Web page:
April 21, 2005
The Republicans' New Perspective on the Filibuster

By Steve Chapman

In the Senate debate over the filibustering of judicial nominees, it's helpful to know something about congressional procedure, democratic theory and constitutional interpretation. But none of those is as important as the oldest law of politics: Where you stand depends on where you sit.

Republicans are currently perched atop a comfortable majority, with 55 out of 100 senators. Like majorities everywhere, they really like majority rule. Democrats, who once took control of Congress as their natural birthright, have gotten used to being outnumbered in the Senate. So they are determined to use any tool to keep the majority from imposing its will.

President Bush's favorite Supreme Court justice, Antonin Scalia, was lionized by conservatives for his blistering dissent when the court struck down laws against sodomy. In that opinion, Scalia denounced "the invention of a brand-new 'constitutional right' by a court that is impatient of democratic change."

But GOP conservatives have decided it's their turn to play inventor. They have convinced themselves that the filibustering of judicial nominees is unconstitutional, and that those nominated to the federal bench have a constitutional right to an up-or-down vote by the full Senate.

The Constitution says the president appoints judges with the "advice and consent" of the Senate. Conservatives interpret this to mean the Senate has the power to accept or reject a nominee, but not to do nothing. The filibuster, however, allows as few as 41 senators to block a vote indefinitely. So Senate Majority Leader Bill Frist, R-Tenn., has threatened to change the rules to ban its use against judicial nominees.

There are two things wrong with the Republicans' argument: 1) It has zero support in the text of the Constitution, and 2) it's completely at odds with their handling of judges nominated by President Clinton.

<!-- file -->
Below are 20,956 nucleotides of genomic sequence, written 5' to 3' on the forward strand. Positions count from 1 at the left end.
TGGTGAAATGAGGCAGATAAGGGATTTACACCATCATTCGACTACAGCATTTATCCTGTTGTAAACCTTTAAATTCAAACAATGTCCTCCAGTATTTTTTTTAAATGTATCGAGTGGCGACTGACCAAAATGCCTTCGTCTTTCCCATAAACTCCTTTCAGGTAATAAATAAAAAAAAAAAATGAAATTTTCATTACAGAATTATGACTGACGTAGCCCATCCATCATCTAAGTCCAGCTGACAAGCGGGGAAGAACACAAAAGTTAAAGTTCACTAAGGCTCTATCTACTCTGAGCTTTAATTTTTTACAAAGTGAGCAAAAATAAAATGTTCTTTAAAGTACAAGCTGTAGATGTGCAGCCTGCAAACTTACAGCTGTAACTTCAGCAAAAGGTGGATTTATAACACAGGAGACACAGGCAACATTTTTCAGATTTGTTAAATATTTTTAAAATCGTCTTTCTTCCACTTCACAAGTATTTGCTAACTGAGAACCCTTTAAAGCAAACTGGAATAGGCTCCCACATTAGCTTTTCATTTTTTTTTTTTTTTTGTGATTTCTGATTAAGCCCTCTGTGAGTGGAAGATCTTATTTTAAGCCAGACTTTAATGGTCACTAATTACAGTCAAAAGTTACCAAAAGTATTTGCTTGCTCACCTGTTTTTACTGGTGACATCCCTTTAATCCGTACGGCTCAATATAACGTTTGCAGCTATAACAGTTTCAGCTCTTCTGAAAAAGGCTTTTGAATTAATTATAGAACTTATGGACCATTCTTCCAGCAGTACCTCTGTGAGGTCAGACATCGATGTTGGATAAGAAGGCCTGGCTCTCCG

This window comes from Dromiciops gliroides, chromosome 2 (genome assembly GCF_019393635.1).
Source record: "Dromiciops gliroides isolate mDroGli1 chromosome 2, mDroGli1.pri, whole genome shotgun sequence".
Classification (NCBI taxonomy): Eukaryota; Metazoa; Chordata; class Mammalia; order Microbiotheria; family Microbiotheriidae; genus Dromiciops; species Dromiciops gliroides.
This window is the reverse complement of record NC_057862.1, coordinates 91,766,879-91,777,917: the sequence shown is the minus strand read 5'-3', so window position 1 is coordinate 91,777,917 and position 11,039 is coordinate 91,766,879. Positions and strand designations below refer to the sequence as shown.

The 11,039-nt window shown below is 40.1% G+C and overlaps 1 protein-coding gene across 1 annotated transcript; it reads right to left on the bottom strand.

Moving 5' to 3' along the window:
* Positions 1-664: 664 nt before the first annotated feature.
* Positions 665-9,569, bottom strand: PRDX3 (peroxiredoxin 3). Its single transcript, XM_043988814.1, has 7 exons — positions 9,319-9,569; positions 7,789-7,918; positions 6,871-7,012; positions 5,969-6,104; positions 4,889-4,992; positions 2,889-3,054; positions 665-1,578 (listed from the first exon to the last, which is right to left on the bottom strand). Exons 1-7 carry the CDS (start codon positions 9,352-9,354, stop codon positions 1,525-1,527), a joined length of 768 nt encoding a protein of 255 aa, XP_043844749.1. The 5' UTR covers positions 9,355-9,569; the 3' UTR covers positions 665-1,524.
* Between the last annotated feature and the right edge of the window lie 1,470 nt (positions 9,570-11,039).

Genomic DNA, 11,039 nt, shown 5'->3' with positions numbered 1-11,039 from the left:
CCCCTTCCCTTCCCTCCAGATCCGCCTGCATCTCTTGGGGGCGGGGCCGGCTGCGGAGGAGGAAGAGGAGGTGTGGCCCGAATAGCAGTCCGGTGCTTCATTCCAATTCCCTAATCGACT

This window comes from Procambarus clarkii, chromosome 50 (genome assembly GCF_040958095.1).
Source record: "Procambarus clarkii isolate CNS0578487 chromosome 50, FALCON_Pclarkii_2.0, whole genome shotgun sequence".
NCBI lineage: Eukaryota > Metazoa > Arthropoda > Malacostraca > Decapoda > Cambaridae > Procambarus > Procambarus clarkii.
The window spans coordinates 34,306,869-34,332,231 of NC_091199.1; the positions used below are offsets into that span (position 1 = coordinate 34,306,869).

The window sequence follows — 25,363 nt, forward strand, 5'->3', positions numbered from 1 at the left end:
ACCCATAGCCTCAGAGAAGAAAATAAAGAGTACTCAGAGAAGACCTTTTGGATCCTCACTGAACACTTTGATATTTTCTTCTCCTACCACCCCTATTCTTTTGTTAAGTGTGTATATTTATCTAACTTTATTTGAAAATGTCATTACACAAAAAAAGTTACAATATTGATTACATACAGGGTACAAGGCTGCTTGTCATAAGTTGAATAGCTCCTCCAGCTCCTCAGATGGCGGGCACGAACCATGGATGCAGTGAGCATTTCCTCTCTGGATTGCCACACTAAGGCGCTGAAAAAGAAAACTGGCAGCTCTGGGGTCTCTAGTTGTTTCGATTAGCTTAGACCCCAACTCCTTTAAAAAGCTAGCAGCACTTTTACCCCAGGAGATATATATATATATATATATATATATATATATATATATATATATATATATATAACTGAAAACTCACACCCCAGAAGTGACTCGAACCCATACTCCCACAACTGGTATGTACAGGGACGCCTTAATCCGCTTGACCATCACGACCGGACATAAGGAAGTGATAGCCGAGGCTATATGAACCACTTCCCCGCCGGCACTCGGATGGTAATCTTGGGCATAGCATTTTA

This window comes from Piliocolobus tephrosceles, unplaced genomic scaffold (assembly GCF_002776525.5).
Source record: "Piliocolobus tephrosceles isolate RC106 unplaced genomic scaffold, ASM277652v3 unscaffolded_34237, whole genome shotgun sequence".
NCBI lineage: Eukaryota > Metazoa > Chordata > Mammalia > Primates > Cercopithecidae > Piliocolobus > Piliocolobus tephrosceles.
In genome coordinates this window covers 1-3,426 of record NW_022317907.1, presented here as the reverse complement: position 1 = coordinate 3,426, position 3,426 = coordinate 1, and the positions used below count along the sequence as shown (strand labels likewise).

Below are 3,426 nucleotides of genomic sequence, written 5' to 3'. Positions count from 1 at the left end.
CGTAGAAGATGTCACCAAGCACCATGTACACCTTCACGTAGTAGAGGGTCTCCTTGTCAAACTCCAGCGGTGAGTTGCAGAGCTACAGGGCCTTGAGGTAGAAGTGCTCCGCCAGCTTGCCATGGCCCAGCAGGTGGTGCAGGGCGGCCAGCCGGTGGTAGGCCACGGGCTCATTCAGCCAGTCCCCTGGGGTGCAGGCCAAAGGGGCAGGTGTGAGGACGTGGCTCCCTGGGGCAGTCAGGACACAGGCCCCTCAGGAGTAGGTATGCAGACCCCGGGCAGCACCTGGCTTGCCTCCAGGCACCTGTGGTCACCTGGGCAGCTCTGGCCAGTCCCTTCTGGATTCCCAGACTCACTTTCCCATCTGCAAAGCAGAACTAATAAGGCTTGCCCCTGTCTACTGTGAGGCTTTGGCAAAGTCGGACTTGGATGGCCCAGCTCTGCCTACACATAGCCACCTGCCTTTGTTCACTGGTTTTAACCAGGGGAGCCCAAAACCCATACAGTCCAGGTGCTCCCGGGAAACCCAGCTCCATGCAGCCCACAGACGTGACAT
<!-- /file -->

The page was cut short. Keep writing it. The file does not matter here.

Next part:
The Constitution has one thing to say about the rules of the Senate: that those rules are not to be found in the Constitution. "Each house may determine the rules of its proceedings," it states in Article I, Section 5, at which point it abruptly drops the subject.

Critics of the filibuster, however, say there are limits to Congress' authority over its own deliberations. In their view, rules may not impose a "supermajority" requirement that the Constitution doesn't provide (as it does for treaties and constitutional amendments, which have to pass by a two-thirds vote).

Nice theory, but where did they find it? Not in the Constitution. The "advice and consent" clause doesn't even say that a majority of senators is needed to confirm a nominee. The definition of "consent" is left to the Senate.

Conservatives are fond of citing Sarah Binder of the Brookings Institution, a leading scholar on the filibuster who supports strict new limits on its use. They often quote her declaration (made in an article co-written with Steven S. Smith of Washington University) that this procedure, far from being part of the framers' design, "was not created until 1806" -- and "probably by mistake." They prefer not to quote other lines from that article, such as: "No reading of the Constitution can support the idea that filibusters are unconstitutional."

Republicans portray the Democrats' use of this device against judicial nominees, however, as shockingly unprecedented. In fact, the GOP used the filibuster to block Lyndon Johnson's 1968 nomination of Abe Fortas for chief justice of the United States. More recently, they tried valiantly to filibuster six of President Clinton's choices for the federal bench.

But usually they didn't need this tactic to prevent the full Senate from voting. Richard Paez, nominated to an appeals court, had to wait more than four years for the Senate to vote on his confirmation. Particularly during the last year of the Clinton presidency, Republicans were loath to fill vacancies that might be filled by George W. Bush. Often, the GOP-dominated Judiciary Committee simply refused to send such nominations to the floor. That and other delaying tactics were used against some 60 Clinton appointments to the bench.

If the Constitution guarantees nominees a full Senate vote, there are a lot of Clinton nominees whose rights were rudely trampled. It's hard to see why blocking a nomination by means of a filibuster is illegitimate, but blocking one by means of committee inaction is not. It's hard to see why a parliamentary procedure that has existed for two centuries is suddenly unconstitutional.

But sometimes, you can't see something because your view is obstructed. Sitting atop all three branches of government, Republicans suddenly have no trouble seeing the need for the majority to get its way, right away.

2005 Creators Syndicate

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Steve Chapman

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